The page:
In my last article I touched upon a company called VHX who is offering a fresh perspective in digital distribution by allowing filmmakers full control over the distribution aspects of their content. To reiterate, this is not the only path for digital distribution. There are many. Every film is different. Every filmmaker is different. Each filmmaker should take the time to carefully consider and conduct the proper research to determine which distribution model is ideal for their particular film before committing to any one of them. If after all is said and done and you as the filmmaker have made the final decision to self-distribute and manage all aspects of how your film is marketed, promoted and distributed, then this article may be useful to you. As manager of an independent VOD distribution company for several years I’ve learned a thing or two about the VOD marketplace. I’ve done the research, I’ve run the analysis and I’ve got a pretty good idea of what sells and what doesn’t.
Before I proceed I must make a disclaimer here. While the research and analysis of hundreds of films in the marketplace has offered some consistent patterns in relation to positive performance of certain films and/or their campaigns, success is never guaranteed. There is no recipe for success and unfortunately the marketplace is often unpredictable. That being said, here are some things to consider when putting the elements of your campaign together.
A striking poster
A poster can make or break a promotional campaign. Most likely one of the first things a potential consumer will lay their eyes on is your movie poster. This element alone holds a considerable amount of weight and could wind up being the deciding factor on whether or not a consumer makes the purchase. If the budget allows I strongly recommend hiring someone or at the very least consulting with someone that has experience in designing dynamic movie posters. However, should you decide to take on this challenge yourself here’s a few pointers.
Your poster design should reflect the genre and tone of your movie. Do not mislead your audience. There’s nothing worse than renting or purchasing what someone believes is a Drama, only to discover they got a Horror instead.
Be original. Try to avoid throwing up the movie’s title in big bold letters against a boring background or covering the poster with a bunch of the actor’s headshots, or any combination thereof. Design something that’s eye-catching, triggers an emotional response, is captivating or intriguing. Make the consumer want to know more.
If the film made its rounds at film festivals and picked up any awards along the way it wouldn’t hurt to add festival award laurels to the poster. Positive quotes by reviewers or critics also help to add credibility to the poster.
Let’s face it – sex sells. If the movie’s theme or plot involves sex in any way then don’t hesitate to emphasize it. Trust me when I say it’s proven to work.
To illustrate these points here are a few examples of what I would consider strong poster artwork.
Spark: A Burning Man Story
The Startup Kids|
An engaging trailer
This is another area where, if the budget allows, a professional editor with movie trailer experience would be extremely helpful. A trailer should make a strong impact with your audience. Remember to put your best foot forward. Edit together a series of your films most dynamic scenes that hints to what the film is about without giving too much away. The goal is to keep your audience wanting more. Shorter is always better. Don’t give your audience time to get bored or lose interest. A runtime of two to two and a half minutes is plenty. Using an underlying song or score will undoubtedly heighten the emotional impact of your trailer. If you decide to include music of any kind I recommend finding an independent artist and asking permission to feature their music in your trailer. Licensing fees can get pretty outrageous for well-known artists and their music.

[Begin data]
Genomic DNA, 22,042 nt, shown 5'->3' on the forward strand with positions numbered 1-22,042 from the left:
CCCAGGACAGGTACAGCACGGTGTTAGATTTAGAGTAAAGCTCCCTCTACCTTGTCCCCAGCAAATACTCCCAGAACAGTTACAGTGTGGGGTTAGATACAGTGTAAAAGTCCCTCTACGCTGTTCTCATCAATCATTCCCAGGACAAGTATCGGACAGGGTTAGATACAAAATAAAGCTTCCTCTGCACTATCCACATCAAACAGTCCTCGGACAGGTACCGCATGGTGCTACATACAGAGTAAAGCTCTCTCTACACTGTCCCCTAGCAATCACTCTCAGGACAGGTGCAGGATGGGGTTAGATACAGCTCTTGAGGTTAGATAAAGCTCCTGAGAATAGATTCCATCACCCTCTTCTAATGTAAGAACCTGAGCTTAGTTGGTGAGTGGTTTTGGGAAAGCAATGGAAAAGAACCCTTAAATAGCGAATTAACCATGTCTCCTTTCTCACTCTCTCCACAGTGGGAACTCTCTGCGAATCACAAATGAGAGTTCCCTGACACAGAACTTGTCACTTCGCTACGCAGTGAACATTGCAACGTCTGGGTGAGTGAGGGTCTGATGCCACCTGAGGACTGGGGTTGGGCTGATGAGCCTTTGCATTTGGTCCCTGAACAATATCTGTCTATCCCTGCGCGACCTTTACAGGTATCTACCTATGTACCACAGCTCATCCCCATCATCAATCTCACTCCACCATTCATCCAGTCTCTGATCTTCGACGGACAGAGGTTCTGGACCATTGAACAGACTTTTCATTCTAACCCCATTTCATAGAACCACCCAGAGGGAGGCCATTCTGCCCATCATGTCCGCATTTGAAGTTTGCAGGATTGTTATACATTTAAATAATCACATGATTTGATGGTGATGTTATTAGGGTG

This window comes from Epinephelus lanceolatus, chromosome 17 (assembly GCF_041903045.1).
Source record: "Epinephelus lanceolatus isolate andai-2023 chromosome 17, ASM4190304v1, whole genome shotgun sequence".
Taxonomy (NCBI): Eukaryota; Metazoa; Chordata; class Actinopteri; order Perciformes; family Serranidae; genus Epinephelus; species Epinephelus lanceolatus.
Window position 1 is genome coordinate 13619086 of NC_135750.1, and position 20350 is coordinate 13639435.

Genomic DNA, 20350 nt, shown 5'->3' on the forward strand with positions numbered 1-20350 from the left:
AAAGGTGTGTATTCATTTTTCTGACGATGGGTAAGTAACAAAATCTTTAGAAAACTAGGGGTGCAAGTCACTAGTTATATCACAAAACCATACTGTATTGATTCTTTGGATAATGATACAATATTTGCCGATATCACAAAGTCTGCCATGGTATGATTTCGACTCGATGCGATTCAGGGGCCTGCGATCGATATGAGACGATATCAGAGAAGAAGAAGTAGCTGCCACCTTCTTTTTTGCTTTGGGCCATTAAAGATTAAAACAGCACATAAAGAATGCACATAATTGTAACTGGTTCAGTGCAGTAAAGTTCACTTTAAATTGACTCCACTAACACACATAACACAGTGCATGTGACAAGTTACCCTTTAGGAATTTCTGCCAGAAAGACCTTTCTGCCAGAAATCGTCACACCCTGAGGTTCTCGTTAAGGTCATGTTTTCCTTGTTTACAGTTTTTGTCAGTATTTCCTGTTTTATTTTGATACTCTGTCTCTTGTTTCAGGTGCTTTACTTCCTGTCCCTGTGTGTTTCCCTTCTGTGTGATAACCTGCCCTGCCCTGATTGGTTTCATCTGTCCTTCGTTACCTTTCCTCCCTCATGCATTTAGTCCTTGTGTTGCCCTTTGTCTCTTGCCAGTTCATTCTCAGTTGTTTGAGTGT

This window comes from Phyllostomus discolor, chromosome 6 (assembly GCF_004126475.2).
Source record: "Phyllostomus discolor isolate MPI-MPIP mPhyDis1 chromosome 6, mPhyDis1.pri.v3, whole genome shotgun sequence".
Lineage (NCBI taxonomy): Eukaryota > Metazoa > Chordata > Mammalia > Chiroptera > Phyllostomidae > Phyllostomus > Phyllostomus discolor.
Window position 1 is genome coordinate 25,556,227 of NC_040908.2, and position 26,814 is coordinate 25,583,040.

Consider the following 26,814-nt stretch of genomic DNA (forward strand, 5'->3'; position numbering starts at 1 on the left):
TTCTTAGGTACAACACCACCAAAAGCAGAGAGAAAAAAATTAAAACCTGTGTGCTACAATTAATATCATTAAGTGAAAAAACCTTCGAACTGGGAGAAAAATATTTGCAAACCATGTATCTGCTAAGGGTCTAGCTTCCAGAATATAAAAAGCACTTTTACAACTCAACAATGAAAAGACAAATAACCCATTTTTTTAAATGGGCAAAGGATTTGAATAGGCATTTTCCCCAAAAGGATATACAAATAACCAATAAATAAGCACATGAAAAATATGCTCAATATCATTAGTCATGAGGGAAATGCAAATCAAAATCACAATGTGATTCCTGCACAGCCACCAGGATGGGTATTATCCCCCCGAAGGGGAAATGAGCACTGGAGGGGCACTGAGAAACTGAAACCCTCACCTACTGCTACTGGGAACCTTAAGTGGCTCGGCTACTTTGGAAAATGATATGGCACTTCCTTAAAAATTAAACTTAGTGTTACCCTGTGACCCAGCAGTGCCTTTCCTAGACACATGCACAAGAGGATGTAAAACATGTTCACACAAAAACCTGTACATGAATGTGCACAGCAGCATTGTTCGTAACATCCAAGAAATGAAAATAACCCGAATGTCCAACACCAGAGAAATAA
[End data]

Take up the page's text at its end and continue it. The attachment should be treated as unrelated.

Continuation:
Below are two trailers that exemplify the above-mentioned points.
We Are Legion
BTS and other extras
Offer added value to the consumer. If you’re offering a good product the viewer will be left wanting more. There are plenty of extra’s that can wet the appetite of the consumer. Try offering a couple candid behind the scenes moments with the director working with the actors or some bloopers. Interviews and deleted scenes are also make excellent extras.
A strong synopsis
Here’s another very important element that’s been proven to directly influence a consumers decision to purchase or pass. A good synopsis should capture the essence of what the film is about and entice the consumer to want to learn more. When writing the synopsis include strong adjectives that compliment the genre, ie riveting, shocking, clever, absorbing, charming, etc. Similar to the poster, it wouldn’t hurt to include any festival awards or any notable talent that may be attached to the film.
Here are a couple well-written synopsis’.
Charles Swan III
Marketing on social media platforms
You could have one of the most original, kick-ass posters ever conceived, a mind-blowing trailer and a synopsis written by a world famous author. Unfortunately none of that would mean squat if no one knows your film exists. It’s up to you and your team to market and promote the hell out of your film. Exploiting social media platforms is crucial to getting the word out. I could write pages upon pages of social media strategies that could be useful to your campaign, but seriously, why bother. There are plenty of great articles on the Internet that offer advice on how to self-promote and self-market your film. So cancel your weekend plans, grab a notebook, sit in front of your computer and start Googling.
So there you have it. A handful of campaign tips to point you in the right direction. Good luck and may the odds of a successful launch be forever in your favor.